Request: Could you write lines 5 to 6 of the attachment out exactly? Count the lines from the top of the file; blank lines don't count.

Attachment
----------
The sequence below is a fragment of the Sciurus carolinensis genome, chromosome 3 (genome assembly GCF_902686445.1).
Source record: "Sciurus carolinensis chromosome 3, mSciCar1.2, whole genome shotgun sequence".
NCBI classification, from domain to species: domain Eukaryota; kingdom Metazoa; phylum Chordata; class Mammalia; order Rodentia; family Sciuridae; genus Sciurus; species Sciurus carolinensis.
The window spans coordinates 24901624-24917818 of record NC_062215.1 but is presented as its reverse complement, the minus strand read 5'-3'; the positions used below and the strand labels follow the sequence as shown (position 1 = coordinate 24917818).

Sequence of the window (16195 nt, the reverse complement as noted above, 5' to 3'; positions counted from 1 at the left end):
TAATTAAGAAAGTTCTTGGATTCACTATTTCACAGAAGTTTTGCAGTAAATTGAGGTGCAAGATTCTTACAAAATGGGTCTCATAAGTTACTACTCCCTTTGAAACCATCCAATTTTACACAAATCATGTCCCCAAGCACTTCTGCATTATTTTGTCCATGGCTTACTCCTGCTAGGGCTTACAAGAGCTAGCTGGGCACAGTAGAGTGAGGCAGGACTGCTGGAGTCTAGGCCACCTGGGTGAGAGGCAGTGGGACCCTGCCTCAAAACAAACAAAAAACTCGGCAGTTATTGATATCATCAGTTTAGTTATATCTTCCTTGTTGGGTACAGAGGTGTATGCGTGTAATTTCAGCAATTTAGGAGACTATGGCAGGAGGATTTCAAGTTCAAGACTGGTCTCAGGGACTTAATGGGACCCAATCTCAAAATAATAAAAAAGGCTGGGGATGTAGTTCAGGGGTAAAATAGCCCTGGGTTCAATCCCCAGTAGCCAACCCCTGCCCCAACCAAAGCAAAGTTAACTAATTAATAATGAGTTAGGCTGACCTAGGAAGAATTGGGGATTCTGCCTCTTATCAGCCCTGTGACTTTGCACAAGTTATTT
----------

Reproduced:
Sequence of the window (16195 nt, the reverse complement as noted above, 5' to 3'; positions counted from 1 at the left end):
TAATTAAGAAAGTTCTTGGATTCACTATTTCACAGAAGTTTTGCAGTAAATTGAGGTGCAAGATTCTTACAAAATGGGTCTCATAAGTTACTACTCCCTTTGAAACCATCCAATTTTACACAAATCATGTCCCCAAGCACTTCTGCATTATTTTGTCCATGGCTTACTCCTGCTAGGGCTTACAAGAGCTAGCTGGGCACAGTAGAGTGAGGCAGGACTGCTGGAGTCTAGGCCACCTGGGTGAGAGGCAGTGGGACCCTGCCTCAAAACAAACAAAAAACTCGGCAGTTATTGATATCATCAGTTTAGTTATATCTTCCTTGTTGGGTACAGAGGTGTATGCGTGTAATTTCAGCAATTTAGGAGACTATGGCAGGAGGATTTCAAGTTCAAGACTGGTCTCAGGGACTTAATGGGACCCAATCTCAAAATAATAAAAAAGGCTGGGGATGTAGTTCAGGGGTAAAATAGCCCTGGGTTCAATCCCCAGTAGCCAACCCCTGCCCCAACCAAAGCAAAGTTAACTAATTAATAATGAGTTAGGCTGACCTAGGAAGAATTGGGGATTCTGCCTCTTATCAGCCCTGTGACTTTGCACAAGTTATTT